seasonal eating, sauerkraut, organic, vegan

Day 86 / 365

As part of the Gone Green 2016 series I asked some of the bloggers from the Ethical Blogger Network to help me out by lending me their words and talents for these posts. One such blogger is the lovely and charming Ashlee Uren from One Fair Day who is part of the leadership team with me at EBN. She was kind enough to write this guestpost and share her recipe for Sauerkraut below. You can follow Ashlee's adventures in sustainable living on her blog, One Fair Dayhere. Below are her words.

Fermented foods like sauerkraut and kimchi are gaining popularity in health circles for their gut-healing properties. The combination of live lactobacilli, microbes, enzymes, fiber and priobiotics that is contained in sauerkraut improves digestion and promotes the growth of healthy bowel flora, which soothes the digestive tract and protects it from diseases. 

But long before they were being touted as the health trend of 2016, fermented foods were a food staple in many parts of the world - and not just for the health benefits. Certainly, fermented foods like sauerkraut provided a source of nutrients, particularly valuable on long voyages or during the winter when fresh food wasn't available. However, the long history of fermented foods can teach us a thing or two about sustainability, too: fermenting vegetables was a way of preserving them beyond their lifespan and enjoying them when they were out of season. And though it seems a little scary at first, fermenting is actually super easy to do.

- Sauerkraut -
[What You Need]

  • 1/2 large cabbage or 1 small cabbage (about 1¾ pound or 800 grams in weight), any colour
  • Spices to taste: caraway seeds, cumin and dill all work well. I used about 2 tablespoons
  • 1 heaped tablespoon of sea salt
  • Optional: 2 beetroot.
  • A medium to large jar (500 to 700 grams) with a screwtop lid
  • Sharp knife or food processor
    seasonal eating, sauerkraut, organic, vegan
  • Mixing bowl.

[How To Do It]

1. Wash and dry the cabbage, and cut it into long, fine strips. Scrub and grate the raw beetroot, if using. If you're lazy like me, you can shred it in a food processor or blender.

2. Place the cabbage (and beetroot, if using) in a large bowl with the salt. Using your hands, toss the cabbage and salt, squeezing the cabbage on each turn to release its juices. The salt prevents the mixture from going mouldy, and helps kickstart the fermentation process.

3. Add the spices and let the mixture sit for half an hour. You should notice the cabbage will continue to release more juices and become limp.

4. In the interim, sterilise the glass jar with some boiling water.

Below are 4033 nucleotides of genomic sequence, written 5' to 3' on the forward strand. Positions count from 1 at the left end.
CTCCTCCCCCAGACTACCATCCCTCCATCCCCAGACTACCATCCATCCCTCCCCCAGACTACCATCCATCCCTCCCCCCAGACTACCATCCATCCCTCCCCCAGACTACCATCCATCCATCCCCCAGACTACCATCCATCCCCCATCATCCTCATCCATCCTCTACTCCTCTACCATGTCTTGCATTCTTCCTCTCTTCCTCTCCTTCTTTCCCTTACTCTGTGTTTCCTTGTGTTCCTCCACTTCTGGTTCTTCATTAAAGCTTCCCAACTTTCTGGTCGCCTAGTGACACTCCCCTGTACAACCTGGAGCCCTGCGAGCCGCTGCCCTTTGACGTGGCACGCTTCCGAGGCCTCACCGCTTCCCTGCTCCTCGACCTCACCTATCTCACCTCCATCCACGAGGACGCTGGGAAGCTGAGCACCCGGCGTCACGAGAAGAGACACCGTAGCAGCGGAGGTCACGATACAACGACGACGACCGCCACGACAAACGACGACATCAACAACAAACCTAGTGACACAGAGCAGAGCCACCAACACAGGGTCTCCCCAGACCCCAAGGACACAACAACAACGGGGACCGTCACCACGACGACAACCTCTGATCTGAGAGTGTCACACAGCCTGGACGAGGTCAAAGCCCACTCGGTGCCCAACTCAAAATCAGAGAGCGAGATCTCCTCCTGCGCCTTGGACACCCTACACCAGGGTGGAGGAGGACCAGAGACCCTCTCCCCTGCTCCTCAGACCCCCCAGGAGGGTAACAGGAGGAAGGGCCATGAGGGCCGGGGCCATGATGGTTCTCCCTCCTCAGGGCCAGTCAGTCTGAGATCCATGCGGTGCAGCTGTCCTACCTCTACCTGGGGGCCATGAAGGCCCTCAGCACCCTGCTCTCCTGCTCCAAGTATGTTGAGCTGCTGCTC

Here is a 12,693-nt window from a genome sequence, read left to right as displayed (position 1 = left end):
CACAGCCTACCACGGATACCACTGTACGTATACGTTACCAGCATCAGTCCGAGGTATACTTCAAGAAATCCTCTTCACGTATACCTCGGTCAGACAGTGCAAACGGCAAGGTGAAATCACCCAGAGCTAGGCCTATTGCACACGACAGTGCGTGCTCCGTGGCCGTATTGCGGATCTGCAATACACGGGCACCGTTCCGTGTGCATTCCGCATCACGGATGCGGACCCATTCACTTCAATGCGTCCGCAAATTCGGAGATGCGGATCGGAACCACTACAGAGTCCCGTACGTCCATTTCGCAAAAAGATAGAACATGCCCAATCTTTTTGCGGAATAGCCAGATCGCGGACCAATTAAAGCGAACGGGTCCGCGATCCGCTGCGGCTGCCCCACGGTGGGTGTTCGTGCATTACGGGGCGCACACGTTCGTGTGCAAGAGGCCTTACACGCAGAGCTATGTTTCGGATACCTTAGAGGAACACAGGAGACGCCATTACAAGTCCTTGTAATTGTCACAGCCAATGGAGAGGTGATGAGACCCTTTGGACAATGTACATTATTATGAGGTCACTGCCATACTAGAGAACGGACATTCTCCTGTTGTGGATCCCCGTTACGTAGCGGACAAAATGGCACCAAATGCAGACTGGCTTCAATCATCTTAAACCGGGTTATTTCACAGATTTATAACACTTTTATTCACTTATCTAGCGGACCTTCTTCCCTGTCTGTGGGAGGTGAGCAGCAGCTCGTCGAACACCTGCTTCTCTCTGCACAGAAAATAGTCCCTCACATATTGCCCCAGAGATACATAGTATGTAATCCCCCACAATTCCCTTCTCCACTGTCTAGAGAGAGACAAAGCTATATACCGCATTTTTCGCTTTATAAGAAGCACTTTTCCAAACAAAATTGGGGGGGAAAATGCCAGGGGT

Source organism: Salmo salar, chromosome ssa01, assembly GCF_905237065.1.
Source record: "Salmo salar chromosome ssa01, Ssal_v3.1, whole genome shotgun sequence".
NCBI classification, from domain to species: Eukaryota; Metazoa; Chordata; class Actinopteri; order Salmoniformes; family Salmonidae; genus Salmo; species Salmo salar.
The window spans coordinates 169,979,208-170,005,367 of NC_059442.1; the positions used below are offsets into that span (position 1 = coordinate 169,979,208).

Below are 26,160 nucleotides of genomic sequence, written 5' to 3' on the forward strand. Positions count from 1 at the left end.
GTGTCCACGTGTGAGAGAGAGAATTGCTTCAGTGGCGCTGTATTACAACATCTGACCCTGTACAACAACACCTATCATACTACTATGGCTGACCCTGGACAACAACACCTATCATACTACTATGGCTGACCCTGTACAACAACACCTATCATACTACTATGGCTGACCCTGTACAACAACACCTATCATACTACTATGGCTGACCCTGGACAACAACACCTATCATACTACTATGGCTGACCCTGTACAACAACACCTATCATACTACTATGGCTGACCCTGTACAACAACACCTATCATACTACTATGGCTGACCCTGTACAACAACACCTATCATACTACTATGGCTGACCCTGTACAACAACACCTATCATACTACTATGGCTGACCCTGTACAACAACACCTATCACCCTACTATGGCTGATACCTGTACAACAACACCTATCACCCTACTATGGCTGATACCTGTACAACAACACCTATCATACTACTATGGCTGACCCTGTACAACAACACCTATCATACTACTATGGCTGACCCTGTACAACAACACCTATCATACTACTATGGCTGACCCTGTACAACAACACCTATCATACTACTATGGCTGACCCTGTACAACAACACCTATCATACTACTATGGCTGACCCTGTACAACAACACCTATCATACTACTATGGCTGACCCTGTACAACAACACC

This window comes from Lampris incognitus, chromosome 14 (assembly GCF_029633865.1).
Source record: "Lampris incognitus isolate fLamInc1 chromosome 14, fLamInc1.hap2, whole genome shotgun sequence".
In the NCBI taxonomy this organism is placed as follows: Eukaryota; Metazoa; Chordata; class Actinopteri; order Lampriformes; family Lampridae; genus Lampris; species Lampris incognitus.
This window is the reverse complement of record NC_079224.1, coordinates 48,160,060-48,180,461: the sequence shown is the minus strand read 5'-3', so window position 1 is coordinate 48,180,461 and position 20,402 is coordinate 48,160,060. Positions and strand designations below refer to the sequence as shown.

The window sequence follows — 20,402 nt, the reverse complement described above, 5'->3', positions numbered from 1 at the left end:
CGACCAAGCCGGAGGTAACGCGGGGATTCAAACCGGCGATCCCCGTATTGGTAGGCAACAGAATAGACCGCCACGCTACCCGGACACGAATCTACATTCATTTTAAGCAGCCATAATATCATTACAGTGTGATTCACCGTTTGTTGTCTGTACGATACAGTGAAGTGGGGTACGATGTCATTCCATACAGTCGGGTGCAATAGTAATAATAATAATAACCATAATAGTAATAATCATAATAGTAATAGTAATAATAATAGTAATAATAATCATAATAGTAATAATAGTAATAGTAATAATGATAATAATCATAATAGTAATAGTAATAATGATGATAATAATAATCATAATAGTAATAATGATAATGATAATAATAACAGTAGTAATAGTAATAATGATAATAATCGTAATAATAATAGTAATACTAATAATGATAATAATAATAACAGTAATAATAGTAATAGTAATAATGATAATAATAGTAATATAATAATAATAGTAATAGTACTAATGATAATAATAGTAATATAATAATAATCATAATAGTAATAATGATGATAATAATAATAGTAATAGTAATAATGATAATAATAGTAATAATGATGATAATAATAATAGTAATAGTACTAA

5. Place a heaped spoonful of cabbage mixture into the jar and press it down firmly. I mean firmly. The goal is to eliminate all air bubbles and have the cabbage release more juice - enough juice to cover the mixture. It won't seem possible at first, but you will be surprised at the amount of liquid that one cabbage contains! 

6. Add more cabbage mixture into the jar, one spoonful at a time, firmly packing it down between spoonfuls. 

7. Continue tightly packing cabbage into the jar until you've used all of the cabbage mixture, or the mixture is about 3cm from the top of the jar (whichever comes first) and is completely covered by liquid.

seasonal eating, sauerkraut, organic, vegan
8. You may need to use a baking weight to ensure the shredded cabbage remains completely submerged by its liquid (I made a makeshift weight by wrapping garlic cloves in a small square of baking paper and sitting it on top of the mixture inside of the jar). This is another important step to prevent mould from forming. 

9. Fermentation time! Loosely sit the lid on top of the jar and place it on your kitchen bench, undisturbed and away from direct sunlight, at room temperature for 2 to 4 days.
- If the temperature is above 25 degrees Celsius/77 degrees Farenheit, it will be more like 2 days. 
- If the temperature is below this, the fermentation process may take a little longer. 
- Some people suggest the best fermentation takes much longer than this (one to eight weeks!) but I'm impatient. My approach is to keep the sauerkraut on the bench for a day or so longer from when I first start to notice it fizzing.
- As the mixture starts to fizz up, the jar may overflow, so consider sitting the jar on a teatowel or plate to protect your bench, especially if your mixture contains beetroot!

10. Once the mixture has starting to fizz up, you have two options; you can continue the fermentation by leaving it on the bench for another few days; or you can screw the lid on tightly and transfer it to the fridge where it will keep for at least 3 months. 
- If a little bit of mould has formed on the top of the mixture, it's likely the cabbage mixture was not fully submerged by liquid. Provided you tightly packed in the cabbage, this is only surface mould - you can scoop it out with a spoon and enjoy the fermented cabbage below!
- It's that simple! Fermentation was part of everyday life in many areas of the world before there were refrigerators, packaged food and imported produce. We can apply those simple lessons to modern day life for sustainability payoffs including less waste and reduced food miles -  and, of course, a delicious, healthy side to a meal or added topping for your salad or toast.


You can read more of Ashlee's adventures in sustainable living on her blog, One Fair Dayhere.